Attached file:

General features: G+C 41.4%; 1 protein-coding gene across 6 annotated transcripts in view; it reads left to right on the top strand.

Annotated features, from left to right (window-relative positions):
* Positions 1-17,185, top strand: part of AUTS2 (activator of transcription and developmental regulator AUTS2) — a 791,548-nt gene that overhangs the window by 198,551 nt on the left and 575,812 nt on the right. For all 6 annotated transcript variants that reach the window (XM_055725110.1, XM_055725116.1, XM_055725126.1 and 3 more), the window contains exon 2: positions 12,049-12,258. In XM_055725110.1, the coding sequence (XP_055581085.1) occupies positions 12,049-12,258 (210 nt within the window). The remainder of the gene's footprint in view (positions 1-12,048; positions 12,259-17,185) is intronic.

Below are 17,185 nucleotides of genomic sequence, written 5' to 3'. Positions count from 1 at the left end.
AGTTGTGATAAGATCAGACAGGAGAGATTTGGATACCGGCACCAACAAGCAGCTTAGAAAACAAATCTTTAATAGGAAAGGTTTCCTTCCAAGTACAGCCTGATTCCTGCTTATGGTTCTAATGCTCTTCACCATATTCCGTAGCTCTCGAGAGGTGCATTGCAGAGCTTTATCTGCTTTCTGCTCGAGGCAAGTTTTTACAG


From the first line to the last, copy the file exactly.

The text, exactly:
General features: G+C 41.4%; 1 protein-coding gene across 6 annotated transcripts in view; it reads left to right on the top strand.

Annotated features, from left to right (window-relative positions):
* Positions 1-17,185, top strand: part of AUTS2 (activator of transcription and developmental regulator AUTS2) — a 791,548-nt gene that overhangs the window by 198,551 nt on the left and 575,812 nt on the right. For all 6 annotated transcript variants that reach the window (XM_055725110.1, XM_055725116.1, XM_055725126.1 and 3 more), the window contains exon 2: positions 12,049-12,258. In XM_055725110.1, the coding sequence (XP_055581085.1) occupies positions 12,049-12,258 (210 nt within the window). The remainder of the gene's footprint in view (positions 1-12,048; positions 12,259-17,185) is intronic.

Below are 17,185 nucleotides of genomic sequence, written 5' to 3'. Positions count from 1 at the left end.
AGTTGTGATAAGATCAGACAGGAGAGATTTGGATACCGGCACCAACAAGCAGCTTAGAAAACAAATCTTTAATAGGAAAGGTTTCCTTCCAAGTACAGCCTGATTCCTGCTTATGGTTCTAATGCTCTTCACCATATTCCGTAGCTCTCGAGAGGTGCATTGCAGAGCTTTATCTGCTTTCTGCTCGAGGCAAGTTTTTACAG